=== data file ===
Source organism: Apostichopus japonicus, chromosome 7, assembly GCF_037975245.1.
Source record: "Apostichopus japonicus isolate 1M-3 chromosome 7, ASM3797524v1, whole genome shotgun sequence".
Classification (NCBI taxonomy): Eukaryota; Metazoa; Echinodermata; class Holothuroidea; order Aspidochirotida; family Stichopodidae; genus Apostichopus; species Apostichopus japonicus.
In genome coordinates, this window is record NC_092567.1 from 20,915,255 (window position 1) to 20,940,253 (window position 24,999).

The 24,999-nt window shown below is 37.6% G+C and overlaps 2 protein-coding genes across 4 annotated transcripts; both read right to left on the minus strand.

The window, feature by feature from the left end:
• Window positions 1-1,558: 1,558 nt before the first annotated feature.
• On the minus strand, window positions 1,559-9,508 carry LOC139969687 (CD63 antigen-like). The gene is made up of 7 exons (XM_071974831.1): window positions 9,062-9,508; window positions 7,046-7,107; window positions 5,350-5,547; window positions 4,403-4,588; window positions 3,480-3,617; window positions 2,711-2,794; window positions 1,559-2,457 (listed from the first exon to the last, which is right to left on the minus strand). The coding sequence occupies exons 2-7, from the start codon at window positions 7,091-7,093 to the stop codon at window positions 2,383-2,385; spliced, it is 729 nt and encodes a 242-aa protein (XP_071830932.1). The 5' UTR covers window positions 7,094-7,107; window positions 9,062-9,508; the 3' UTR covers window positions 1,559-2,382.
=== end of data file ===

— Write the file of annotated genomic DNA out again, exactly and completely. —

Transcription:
Source organism: Apostichopus japonicus, chromosome 7, assembly GCF_037975245.1.
Source record: "Apostichopus japonicus isolate 1M-3 chromosome 7, ASM3797524v1, whole genome shotgun sequence".
Classification (NCBI taxonomy): Eukaryota; Metazoa; Echinodermata; class Holothuroidea; order Aspidochirotida; family Stichopodidae; genus Apostichopus; species Apostichopus japonicus.
In genome coordinates, this window is record NC_092567.1 from 20,915,255 (window position 1) to 20,940,253 (window position 24,999).

The 24,999-nt window shown below is 37.6% G+C and overlaps 2 protein-coding genes across 4 annotated transcripts; both read right to left on the minus strand.

The window, feature by feature from the left end:
• Window positions 1-1,558: 1,558 nt before the first annotated feature.
• On the minus strand, window positions 1,559-9,508 carry LOC139969687 (CD63 antigen-like). The gene is made up of 7 exons (XM_071974831.1): window positions 9,062-9,508; window positions 7,046-7,107; window positions 5,350-5,547; window positions 4,403-4,588; window positions 3,480-3,617; window positions 2,711-2,794; window positions 1,559-2,457 (listed from the first exon to the last, which is right to left on the minus strand). The coding sequence occupies exons 2-7, from the start codon at window positions 7,091-7,093 to the stop codon at window positions 2,383-2,385; spliced, it is 729 nt and encodes a 242-aa protein (XP_071830932.1). The 5' UTR covers window positions 7,094-7,107; window positions 9,062-9,508; the 3' UTR covers window positions 1,559-2,382.